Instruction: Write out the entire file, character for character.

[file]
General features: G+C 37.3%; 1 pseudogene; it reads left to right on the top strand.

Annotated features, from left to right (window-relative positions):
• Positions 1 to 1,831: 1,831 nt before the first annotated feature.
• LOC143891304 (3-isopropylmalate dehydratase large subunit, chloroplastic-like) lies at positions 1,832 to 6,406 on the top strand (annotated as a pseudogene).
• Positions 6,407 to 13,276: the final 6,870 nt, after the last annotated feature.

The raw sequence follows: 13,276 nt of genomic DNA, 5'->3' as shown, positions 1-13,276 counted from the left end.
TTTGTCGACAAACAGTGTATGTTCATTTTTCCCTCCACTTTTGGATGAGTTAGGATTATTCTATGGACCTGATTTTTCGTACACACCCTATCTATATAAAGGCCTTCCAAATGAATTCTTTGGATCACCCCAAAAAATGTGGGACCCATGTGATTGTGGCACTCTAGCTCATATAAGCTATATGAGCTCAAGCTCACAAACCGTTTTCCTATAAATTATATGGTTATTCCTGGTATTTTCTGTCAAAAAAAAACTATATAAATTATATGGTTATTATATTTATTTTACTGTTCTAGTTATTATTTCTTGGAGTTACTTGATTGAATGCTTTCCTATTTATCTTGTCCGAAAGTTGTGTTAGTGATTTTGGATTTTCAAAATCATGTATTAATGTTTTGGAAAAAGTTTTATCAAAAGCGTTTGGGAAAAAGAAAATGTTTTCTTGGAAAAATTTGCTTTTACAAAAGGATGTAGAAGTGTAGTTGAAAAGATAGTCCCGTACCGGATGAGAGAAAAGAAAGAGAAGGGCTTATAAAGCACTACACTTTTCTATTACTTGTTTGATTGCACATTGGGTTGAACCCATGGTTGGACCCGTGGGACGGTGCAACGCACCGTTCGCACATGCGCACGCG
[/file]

General features: G+C 37.3%; 1 pseudogene; it reads left to right on the top strand.

Annotated features, from left to right (window-relative positions):
• Positions 1 to 1,831: 1,831 nt before the first annotated feature.
• LOC143891304 (3-isopropylmalate dehydratase large subunit, chloroplastic-like) lies at positions 1,832 to 6,406 on the top strand (annotated as a pseudogene).
• Positions 6,407 to 13,276: the final 6,870 nt, after the last annotated feature.

The raw sequence follows: 13,276 nt of genomic DNA, 5'->3' as shown, positions 1-13,276 counted from the left end.
TTTGTCGACAAACAGTGTATGTTCATTTTTCCCTCCACTTTTGGATGAGTTAGGATTATTCTATGGACCTGATTTTTCGTACACACCCTATCTATATAAAGGCCTTCCAAATGAATTCTTTGGATCACCCCAAAAAATGTGGGACCCATGTGATTGTGGCACTCTAGCTCATATAAGCTATATGAGCTCAAGCTCACAAACCGTTTTCCTATAAATTATATGGTTATTCCTGGTATTTTCTGTCAAAAAAAAACTATATAAATTATATGGTTATTATATTTATTTTACTGTTCTAGTTATTATTTCTTGGAGTTACTTGATTGAATGCTTTCCTATTTATCTTGTCCGAAAGTTGTGTTAGTGATTTTGGATTTTCAAAATCATGTATTAATGTTTTGGAAAAAGTTTTATCAAAAGCGTTTGGGAAAAAGAAAATGTTTTCTTGGAAAAATTTGCTTTTACAAAAGGATGTAGAAGTGTAGTTGAAAAGATAGTCCCGTACCGGATGAGAGAAAAGAAAGAGAAGGGCTTATAAAGCACTACACTTTTCTATTACTTGTTTGATTGCACATTGGGTTGAACCCATGGTTGGACCCGTGGGACGGTGCAACGCACCGTTCGCACATGCGCACGCG